The Heliotropic Effect

Sunflowers sun clouds

 Appreciative Inquiry [AI] is the theory and practice of organizational transformation developed by D. Cooperrider and S. Srivastva in 1992 at Case Western University. AI focuses on what works well for people as opposed to what doesn’t. During the process, members of an organization co-create a picture of the positive future organization they imagine using images and words. Research shows that this helps people to actualize what they envision. The AI founders called this the Heliotropic Effect. The concept, borrowed from botany, refers to the tendency of certain plants to continually turn towards sunlight. “Like a plant that grows in the direction of the light source, individuals and groups strive to grow towards the positive image they hold” [D. Cooperrider, 1990: appreciativeinquiry. org].  As Dr. Kim Cameron notes in ‘The Heliotropic Effect of Abundance’, “all living systems are inclined toward that which gives life” (Making the Impossible Possible: Leading Extraordinary Performance: The Rocky Flats Story, 2006).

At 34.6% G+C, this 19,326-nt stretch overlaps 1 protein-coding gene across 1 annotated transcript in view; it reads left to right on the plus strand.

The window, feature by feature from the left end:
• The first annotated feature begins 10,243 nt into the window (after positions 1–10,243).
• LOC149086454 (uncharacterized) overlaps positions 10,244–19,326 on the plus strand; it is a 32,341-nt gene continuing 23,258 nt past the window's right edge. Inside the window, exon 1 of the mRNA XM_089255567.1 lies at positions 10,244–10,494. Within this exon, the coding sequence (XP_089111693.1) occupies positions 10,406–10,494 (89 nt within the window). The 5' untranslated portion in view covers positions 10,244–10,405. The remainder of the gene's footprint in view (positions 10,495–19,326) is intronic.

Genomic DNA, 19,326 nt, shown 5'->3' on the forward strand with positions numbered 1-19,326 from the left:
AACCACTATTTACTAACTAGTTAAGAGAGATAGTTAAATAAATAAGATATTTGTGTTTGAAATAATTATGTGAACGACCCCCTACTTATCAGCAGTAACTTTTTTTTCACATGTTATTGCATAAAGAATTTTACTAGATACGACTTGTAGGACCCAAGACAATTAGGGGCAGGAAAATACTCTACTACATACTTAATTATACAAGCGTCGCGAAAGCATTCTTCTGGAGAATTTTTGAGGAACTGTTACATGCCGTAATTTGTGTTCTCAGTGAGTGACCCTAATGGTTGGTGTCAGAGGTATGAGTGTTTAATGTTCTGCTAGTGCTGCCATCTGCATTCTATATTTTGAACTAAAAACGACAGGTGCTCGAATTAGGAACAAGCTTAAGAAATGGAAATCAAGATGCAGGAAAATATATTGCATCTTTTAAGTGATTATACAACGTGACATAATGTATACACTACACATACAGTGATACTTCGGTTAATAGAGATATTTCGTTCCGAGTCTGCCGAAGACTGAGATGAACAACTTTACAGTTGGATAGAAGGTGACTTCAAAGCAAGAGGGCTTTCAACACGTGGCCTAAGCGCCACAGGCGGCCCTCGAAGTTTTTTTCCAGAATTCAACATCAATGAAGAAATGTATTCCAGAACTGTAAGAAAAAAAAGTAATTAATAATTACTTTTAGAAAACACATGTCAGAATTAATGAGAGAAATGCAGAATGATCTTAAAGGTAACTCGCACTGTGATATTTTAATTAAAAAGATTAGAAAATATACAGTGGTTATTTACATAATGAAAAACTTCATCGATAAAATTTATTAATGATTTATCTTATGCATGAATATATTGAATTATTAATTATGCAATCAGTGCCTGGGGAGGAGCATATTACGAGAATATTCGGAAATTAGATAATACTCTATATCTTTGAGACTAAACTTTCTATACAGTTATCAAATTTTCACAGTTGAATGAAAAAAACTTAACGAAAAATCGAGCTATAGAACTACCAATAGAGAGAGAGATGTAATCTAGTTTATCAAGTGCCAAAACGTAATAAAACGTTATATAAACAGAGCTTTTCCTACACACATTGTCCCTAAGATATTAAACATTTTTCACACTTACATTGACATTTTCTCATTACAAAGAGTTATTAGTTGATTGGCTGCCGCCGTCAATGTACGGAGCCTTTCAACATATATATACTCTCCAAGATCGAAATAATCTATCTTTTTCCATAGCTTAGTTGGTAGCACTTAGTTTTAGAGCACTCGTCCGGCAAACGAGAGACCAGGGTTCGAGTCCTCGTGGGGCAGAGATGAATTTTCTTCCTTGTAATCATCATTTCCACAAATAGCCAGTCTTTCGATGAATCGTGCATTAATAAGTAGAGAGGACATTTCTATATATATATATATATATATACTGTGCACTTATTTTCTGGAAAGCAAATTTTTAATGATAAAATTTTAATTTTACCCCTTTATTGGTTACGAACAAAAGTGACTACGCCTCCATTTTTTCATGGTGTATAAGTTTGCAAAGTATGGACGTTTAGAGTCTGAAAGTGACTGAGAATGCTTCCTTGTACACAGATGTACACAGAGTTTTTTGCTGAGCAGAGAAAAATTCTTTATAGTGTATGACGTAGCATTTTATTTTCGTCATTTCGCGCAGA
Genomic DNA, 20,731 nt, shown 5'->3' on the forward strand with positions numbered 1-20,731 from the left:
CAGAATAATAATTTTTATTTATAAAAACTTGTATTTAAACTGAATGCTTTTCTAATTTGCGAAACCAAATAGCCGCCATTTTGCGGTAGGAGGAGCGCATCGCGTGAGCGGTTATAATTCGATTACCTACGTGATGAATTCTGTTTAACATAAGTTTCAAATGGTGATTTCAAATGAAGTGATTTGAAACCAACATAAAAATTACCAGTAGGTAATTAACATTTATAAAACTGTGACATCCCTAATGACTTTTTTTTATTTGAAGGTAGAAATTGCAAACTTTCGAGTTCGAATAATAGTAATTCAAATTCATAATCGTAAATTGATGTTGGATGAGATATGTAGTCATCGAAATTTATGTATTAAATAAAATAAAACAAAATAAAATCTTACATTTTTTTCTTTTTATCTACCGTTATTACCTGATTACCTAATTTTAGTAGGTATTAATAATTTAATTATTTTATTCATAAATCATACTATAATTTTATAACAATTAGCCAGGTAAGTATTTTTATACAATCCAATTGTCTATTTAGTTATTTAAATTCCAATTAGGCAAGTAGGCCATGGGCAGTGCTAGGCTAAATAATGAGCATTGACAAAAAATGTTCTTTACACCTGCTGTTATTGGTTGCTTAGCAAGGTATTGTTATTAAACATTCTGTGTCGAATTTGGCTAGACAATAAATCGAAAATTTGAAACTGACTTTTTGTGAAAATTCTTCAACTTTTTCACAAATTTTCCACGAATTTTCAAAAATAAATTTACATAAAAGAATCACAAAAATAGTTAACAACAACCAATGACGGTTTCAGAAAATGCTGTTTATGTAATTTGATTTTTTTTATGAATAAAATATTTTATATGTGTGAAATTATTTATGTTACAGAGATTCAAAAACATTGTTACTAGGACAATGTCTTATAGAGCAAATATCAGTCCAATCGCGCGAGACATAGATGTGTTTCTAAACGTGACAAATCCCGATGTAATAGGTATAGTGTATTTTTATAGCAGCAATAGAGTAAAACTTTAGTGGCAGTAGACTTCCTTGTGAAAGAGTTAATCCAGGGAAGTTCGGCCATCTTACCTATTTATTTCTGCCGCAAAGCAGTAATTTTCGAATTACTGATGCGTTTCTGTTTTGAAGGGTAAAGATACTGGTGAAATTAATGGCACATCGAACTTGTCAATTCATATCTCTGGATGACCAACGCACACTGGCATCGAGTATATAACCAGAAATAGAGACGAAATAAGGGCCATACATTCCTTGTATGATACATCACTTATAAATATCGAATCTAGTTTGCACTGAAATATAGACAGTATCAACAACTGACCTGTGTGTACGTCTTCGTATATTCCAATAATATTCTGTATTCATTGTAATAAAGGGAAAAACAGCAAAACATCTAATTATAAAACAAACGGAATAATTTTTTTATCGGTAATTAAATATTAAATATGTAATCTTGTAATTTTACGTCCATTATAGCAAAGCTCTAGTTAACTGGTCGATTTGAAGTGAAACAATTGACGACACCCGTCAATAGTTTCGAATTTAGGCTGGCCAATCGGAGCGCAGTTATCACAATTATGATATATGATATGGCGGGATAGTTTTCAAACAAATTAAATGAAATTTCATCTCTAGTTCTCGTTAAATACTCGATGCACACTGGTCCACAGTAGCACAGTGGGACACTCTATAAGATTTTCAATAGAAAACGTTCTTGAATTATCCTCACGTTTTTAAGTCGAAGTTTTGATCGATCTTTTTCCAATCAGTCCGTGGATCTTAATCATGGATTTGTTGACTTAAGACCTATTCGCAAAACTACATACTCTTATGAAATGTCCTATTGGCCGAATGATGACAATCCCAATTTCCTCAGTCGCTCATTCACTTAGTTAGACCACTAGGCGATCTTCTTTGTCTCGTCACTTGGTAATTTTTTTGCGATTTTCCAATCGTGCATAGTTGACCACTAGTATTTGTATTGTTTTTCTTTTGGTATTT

The heliotropic effect operates on an individual and group level. Our own positive images and related expectations help generate it. It is also generated when others have positive expectations of us. It occurs even when individuals are exposed only temporarily to life affirming, positive behaviours.

heliotropic effect

There are various ways the heliotropic effect works. For example, in healthcare, it manifests as the Placebo Effect. Positive visualization is effective 60% of the time in aiding the healing process post surgery. In education, this manifests as the Pygmalion Effect. Research indicates that positive expectations from a teacher have more impact than IQ on achievement. More generally, “the heliotropic effect not only produces elevated performance, but also it provides amplifying benefits—escalating, self-reinforcing performance—and buffering benefits—the development of resiliency and the ability to absorb negative influences” [Kim Cameron, The Heliotropic Effect of Abundance]. As Cooperrider states: “Human systems are largely heliotropic in character, meaning that they exhibit an observable and largely automatic tendency to evolve in the direction of positive anticipatory images of the future’.

Howard Esbin, PhDThe Heliotropic Effect